A study released this month by Hiscox, the international specialist insurer, reveals a confident and promising growth trend among US small businesses, with 72 percent of respondents reporting increased top-line revenue in the past year – the highest amount of any country surveyed. As both investment spending and export activities surge, profits are also on the rise, with 31 percent of US respondents reporting growth in the double-digits.

Now in its ninth year, The Hiscox DNA of an Entrepreneur report is a global study that surveyed more than 1,000 small and medium-sized US business owners about the financial pressures, stresses, opportunities and challenges they currently face.

Millennials Hitting Their Stride

This year’s findings show younger entrepreneurs are finding success and confidence as business owners. In fact, 56 percent of respondents under age 30 said their personal financial situation is better now than it was a year ago; 59 percent of respondents ages 30-39 a…

Instant Gratification Nation: The Impatient American Consumer

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From MarketingProfs


Many Americans say technology has made them more impatient today than they were five years ago, according to recent research from Fetch and YouGov.

The report was based on data from a survey of a YouGov poll conducted in May 2017 among 2,489 US adults age 18 and older.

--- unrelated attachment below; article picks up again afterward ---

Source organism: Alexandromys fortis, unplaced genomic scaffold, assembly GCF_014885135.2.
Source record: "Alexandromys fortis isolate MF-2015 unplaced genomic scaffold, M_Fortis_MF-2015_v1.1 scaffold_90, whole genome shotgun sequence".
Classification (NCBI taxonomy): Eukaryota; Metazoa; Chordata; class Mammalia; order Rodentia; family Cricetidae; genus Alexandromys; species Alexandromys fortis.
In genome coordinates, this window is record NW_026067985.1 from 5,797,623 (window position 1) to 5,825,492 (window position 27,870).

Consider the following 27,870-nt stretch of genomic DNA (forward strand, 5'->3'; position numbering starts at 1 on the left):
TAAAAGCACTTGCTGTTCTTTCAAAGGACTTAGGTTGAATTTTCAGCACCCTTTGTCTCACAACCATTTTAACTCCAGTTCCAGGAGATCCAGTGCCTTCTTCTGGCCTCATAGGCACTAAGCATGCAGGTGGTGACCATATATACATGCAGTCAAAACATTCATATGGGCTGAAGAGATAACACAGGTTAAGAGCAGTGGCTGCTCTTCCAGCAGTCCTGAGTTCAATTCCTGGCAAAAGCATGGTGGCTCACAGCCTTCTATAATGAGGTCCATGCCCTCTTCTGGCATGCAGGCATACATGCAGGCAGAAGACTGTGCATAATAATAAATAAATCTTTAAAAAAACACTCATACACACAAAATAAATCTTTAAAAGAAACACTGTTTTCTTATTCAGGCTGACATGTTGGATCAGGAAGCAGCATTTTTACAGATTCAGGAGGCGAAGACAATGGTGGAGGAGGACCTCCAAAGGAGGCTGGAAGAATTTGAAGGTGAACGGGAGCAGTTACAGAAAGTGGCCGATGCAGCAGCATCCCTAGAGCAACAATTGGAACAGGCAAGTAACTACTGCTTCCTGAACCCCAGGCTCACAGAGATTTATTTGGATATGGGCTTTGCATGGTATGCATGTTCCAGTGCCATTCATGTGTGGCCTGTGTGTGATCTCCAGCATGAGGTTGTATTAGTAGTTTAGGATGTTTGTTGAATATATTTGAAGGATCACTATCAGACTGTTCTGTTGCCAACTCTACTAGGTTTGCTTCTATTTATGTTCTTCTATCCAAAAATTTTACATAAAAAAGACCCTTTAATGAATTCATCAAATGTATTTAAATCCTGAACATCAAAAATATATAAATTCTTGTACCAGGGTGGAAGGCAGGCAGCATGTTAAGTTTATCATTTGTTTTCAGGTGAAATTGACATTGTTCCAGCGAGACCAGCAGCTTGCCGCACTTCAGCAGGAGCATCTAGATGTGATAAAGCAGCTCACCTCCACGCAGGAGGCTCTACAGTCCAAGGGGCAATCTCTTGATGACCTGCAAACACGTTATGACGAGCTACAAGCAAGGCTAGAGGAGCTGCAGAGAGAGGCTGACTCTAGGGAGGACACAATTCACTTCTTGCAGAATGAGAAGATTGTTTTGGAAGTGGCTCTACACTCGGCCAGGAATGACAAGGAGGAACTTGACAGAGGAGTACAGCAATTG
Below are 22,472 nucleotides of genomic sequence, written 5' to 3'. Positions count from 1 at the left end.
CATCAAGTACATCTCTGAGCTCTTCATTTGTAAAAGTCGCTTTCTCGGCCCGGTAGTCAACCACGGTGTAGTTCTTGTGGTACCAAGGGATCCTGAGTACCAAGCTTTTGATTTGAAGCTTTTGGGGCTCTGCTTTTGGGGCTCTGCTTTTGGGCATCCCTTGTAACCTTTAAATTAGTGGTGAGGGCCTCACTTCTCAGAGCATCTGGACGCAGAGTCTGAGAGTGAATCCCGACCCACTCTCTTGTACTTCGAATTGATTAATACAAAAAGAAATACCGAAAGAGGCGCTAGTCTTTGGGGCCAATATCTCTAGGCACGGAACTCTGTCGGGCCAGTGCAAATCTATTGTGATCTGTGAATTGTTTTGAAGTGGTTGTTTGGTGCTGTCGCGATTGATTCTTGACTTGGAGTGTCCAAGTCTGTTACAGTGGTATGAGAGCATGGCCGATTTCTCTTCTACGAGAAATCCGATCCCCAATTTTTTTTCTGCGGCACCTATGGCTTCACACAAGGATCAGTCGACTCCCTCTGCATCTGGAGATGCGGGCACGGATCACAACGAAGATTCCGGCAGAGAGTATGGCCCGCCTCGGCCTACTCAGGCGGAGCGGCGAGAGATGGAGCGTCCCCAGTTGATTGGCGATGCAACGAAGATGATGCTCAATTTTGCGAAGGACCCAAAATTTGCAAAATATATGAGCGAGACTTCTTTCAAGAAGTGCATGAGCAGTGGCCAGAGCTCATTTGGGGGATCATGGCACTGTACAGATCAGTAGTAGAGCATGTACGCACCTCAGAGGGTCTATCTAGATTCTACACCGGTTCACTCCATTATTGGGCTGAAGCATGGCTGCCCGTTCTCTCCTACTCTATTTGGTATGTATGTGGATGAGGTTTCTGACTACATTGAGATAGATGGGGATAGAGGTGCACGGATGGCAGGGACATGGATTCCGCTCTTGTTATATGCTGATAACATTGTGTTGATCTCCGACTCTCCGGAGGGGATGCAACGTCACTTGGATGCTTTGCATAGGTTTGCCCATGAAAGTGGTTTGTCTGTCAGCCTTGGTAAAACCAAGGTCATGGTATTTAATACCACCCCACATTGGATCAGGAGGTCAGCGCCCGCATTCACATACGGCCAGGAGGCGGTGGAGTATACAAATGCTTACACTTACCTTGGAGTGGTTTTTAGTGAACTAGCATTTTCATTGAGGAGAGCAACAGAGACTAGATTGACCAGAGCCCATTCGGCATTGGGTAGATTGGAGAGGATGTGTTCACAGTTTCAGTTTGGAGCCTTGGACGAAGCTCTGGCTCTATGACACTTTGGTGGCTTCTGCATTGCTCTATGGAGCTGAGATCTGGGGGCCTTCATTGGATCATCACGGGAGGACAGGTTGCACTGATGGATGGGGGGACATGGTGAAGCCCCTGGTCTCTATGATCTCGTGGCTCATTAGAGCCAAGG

Some 41% of respondents say technology has made them more impatient than they were five years ago. Among Millennials, the proportion is 45%.

Only 26% of respondents say they would wait longer than 30 minutes for takeout food, and 41% of consumers say they would not wait longer than 15 minutes for a ride requested via a mobile app.

Check out the infographic for more findings from the poll...

Eliminating A 3D Printing Risk

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From ThomasNet:

As is the case with many technological advancements in the industrial sector, attention must always be paid to factors impacting the operational environment. So, in addition to “green” planning and regulatory compliance, employee safety is an obvious concern.

Recently, studies have shown that bits of carbon from the plastics and resins used as 3D printing materials can be released into the air during printer operation. When inhaled, these can present significant health concerns. The relatively “new” application of 3D printing within mainstream manufacturing also means no research had previously examined these potential safety concerns or devised safeguards against them.